Hailing from various parts of South India, the shared characteristic among the women of SJS is a lack of education and skills. Most only went through a few years of school. For instance, Rajeshwari, the Secretary of the union, was pulled out of school at age fifteen. While this lack of education severely hampers the women’s social and economic mobility, Rajeshwari says that working with the unions has undone some of that for many of the women. They are in many ways more empowered to stand up for themselves and preserve their dignity. Saraswati, a member of the union, says that most of the women state their own terms and conditions to future employers, and inform them of their involvement with the union. It appears that being unionized has given these women a greater sense of self and belonging—some larger context and perspective from which to think about the work that they do and their legitimate, economic contributions to their communities.
Rajeshwari works for two families in Mantri Elegance, one of many colossal high-rise apartment buildings that have sprouted in Bangalore in the past two decades. These high rises house Bangalore’s ever-expanding upper-middle class—a generation of young software professionals nurtured and supported by Bangalore’s IT-dominated economy and representative of India’s growing neoliberal practices of large-scale consumerism and capitalism. The great influx of money that this economy has created has given this professional middle class that much more spending potential, leading to a greater demand for domestic help.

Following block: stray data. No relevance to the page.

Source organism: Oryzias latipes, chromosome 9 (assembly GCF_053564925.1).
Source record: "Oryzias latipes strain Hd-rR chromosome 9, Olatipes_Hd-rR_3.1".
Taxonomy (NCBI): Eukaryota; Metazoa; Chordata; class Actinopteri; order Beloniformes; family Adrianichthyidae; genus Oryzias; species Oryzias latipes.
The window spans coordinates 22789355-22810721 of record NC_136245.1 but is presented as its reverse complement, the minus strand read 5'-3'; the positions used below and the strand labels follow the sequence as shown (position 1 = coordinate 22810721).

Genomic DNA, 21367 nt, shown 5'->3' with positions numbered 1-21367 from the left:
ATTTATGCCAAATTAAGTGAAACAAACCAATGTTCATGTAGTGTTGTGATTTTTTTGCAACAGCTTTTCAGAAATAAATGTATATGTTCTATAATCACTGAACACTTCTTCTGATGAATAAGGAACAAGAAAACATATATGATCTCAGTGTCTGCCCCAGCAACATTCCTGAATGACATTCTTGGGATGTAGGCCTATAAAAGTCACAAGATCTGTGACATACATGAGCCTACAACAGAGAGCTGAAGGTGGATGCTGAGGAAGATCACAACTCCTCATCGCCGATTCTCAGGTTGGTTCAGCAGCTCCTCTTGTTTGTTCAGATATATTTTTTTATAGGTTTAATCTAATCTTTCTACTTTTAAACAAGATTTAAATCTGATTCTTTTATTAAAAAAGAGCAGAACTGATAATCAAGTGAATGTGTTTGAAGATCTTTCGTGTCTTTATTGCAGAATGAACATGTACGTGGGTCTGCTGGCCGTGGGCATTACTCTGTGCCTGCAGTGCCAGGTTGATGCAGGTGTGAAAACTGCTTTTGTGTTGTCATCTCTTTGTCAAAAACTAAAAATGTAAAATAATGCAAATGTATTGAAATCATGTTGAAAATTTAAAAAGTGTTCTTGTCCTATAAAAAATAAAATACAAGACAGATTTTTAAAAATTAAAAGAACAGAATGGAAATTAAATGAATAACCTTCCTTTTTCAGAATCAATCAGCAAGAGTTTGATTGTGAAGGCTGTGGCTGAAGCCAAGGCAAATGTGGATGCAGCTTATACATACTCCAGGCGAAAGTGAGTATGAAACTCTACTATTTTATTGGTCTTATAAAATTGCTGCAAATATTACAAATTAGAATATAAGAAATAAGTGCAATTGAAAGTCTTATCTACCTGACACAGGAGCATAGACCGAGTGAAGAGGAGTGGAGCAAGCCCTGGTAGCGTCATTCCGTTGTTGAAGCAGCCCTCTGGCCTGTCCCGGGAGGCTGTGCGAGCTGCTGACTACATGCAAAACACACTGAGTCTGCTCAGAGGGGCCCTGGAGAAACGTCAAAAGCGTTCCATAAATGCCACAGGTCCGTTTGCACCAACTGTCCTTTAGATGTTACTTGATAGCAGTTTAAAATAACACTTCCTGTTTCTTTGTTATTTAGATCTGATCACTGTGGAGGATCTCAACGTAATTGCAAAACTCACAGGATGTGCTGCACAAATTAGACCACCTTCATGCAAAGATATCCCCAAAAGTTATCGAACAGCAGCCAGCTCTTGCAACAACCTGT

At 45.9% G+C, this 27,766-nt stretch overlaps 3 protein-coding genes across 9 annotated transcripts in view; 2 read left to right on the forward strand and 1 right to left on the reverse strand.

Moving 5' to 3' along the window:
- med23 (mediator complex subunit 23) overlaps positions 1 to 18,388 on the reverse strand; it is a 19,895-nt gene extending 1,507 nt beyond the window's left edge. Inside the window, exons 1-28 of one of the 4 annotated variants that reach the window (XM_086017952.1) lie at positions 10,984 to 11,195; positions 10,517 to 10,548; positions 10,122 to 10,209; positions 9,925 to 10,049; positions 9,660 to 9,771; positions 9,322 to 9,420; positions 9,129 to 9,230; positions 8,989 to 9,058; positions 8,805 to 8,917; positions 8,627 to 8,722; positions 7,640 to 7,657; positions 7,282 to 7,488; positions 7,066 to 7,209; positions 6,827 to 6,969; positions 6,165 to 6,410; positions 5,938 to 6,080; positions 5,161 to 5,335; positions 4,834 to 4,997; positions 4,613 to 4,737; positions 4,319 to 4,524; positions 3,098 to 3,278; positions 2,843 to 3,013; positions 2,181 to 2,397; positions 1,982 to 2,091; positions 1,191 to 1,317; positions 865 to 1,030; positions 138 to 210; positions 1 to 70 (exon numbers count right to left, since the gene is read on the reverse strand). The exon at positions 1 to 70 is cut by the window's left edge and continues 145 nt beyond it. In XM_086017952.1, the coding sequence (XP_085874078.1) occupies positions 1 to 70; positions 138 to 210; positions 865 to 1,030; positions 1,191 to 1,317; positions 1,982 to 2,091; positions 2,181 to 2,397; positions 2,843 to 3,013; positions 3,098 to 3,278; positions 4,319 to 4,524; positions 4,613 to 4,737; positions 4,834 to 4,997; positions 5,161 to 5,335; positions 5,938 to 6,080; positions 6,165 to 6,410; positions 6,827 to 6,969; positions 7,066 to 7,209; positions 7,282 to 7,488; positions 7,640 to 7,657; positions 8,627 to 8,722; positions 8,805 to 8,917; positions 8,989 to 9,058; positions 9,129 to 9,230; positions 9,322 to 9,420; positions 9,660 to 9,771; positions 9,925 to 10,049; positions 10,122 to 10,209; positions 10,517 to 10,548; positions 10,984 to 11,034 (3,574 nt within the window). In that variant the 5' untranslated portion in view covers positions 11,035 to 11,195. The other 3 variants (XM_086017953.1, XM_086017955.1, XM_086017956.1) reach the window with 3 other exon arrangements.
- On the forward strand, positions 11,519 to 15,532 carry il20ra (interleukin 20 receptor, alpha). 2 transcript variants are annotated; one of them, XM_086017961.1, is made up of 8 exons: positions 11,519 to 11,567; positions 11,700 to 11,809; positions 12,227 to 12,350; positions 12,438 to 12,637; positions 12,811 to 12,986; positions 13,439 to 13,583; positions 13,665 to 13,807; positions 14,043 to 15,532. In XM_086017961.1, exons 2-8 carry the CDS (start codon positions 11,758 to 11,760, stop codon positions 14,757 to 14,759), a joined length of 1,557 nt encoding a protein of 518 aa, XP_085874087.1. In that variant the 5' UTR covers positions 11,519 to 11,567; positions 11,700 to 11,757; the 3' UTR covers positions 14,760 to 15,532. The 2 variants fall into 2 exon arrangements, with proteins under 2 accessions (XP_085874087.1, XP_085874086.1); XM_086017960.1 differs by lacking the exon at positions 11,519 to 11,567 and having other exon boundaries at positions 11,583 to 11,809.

While most of the women have resigned themselves to lives in the informal sector—lives that, in all probability, will continue to be on the margins of Bangalore’s society and economy, they seem determined to fight for the rights and dignities they deserve, and more so, for happier lives for their children. The most difficult step in this movement appears to be the translation of these dreams of respectable wages, regular bonuses, and workplace dignity into reality. Two factors stand out more clearly than others as hindrances to the fulfillment of these dreams: firstly, the oppression and mistreatment of domestic workers is firmly embedded in Indian middle-class society’s psyche, and much of the struggle for these women’s rights depends on some level of malleability on the part of their employers. Secondly, there is a sense of inertia among the women when it comes to taking larger steps forward, especially with regard to their own literacy and education. Solving these problems—for example, mobilizing these women to participate in adult education programs of some sort—however, is an expensive, resource-consuming endeavor.